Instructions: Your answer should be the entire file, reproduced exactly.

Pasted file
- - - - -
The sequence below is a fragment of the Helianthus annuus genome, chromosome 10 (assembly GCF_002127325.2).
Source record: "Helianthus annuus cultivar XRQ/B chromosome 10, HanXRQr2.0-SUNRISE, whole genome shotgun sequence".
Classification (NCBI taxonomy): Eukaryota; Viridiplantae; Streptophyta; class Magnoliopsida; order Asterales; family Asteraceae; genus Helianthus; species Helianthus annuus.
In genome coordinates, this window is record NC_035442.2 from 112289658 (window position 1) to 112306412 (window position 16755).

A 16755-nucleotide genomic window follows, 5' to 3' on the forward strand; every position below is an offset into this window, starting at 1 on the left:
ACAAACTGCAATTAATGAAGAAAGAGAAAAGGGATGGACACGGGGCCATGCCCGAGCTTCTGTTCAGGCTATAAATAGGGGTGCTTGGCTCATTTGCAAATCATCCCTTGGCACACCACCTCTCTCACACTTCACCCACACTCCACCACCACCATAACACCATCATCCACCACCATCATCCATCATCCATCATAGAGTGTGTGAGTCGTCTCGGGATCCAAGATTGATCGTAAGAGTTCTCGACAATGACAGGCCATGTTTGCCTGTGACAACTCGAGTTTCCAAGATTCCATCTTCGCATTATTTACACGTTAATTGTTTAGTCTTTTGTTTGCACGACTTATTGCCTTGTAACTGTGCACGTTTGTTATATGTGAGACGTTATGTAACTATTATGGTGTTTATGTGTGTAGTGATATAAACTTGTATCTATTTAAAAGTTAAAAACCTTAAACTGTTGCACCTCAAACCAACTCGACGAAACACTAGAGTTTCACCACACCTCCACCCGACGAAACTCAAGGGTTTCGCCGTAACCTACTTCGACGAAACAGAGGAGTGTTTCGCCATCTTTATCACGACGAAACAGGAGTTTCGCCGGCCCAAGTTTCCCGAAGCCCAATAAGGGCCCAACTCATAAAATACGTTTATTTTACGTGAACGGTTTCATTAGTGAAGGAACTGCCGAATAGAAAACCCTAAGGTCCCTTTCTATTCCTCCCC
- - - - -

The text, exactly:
The sequence below is a fragment of the Helianthus annuus genome, chromosome 10 (assembly GCF_002127325.2).
Source record: "Helianthus annuus cultivar XRQ/B chromosome 10, HanXRQr2.0-SUNRISE, whole genome shotgun sequence".
Classification (NCBI taxonomy): Eukaryota; Viridiplantae; Streptophyta; class Magnoliopsida; order Asterales; family Asteraceae; genus Helianthus; species Helianthus annuus.
In genome coordinates, this window is record NC_035442.2 from 112289658 (window position 1) to 112306412 (window position 16755).

A 16755-nucleotide genomic window follows, 5' to 3' on the forward strand; every position below is an offset into this window, starting at 1 on the left:
ACAAACTGCAATTAATGAAGAAAGAGAAAAGGGATGGACACGGGGCCATGCCCGAGCTTCTGTTCAGGCTATAAATAGGGGTGCTTGGCTCATTTGCAAATCATCCCTTGGCACACCACCTCTCTCACACTTCACCCACACTCCACCACCACCATAACACCATCATCCACCACCATCATCCATCATCCATCATAGAGTGTGTGAGTCGTCTCGGGATCCAAGATTGATCGTAAGAGTTCTCGACAATGACAGGCCATGTTTGCCTGTGACAACTCGAGTTTCCAAGATTCCATCTTCGCATTATTTACACGTTAATTGTTTAGTCTTTTGTTTGCACGACTTATTGCCTTGTAACTGTGCACGTTTGTTATATGTGAGACGTTATGTAACTATTATGGTGTTTATGTGTGTAGTGATATAAACTTGTATCTATTTAAAAGTTAAAAACCTTAAACTGTTGCACCTCAAACCAACTCGACGAAACACTAGAGTTTCACCACACCTCCACCCGACGAAACTCAAGGGTTTCGCCGTAACCTACTTCGACGAAACAGAGGAGTGTTTCGCCATCTTTATCACGACGAAACAGGAGTTTCGCCGGCCCAAGTTTCCCGAAGCCCAATAAGGGCCCAACTCATAAAATACGTTTATTTTACGTGAACGGTTTCATTAGTGAAGGAACTGCCGAATAGAAAACCCTAAGGTCCCTTTCTATTCCTCCCC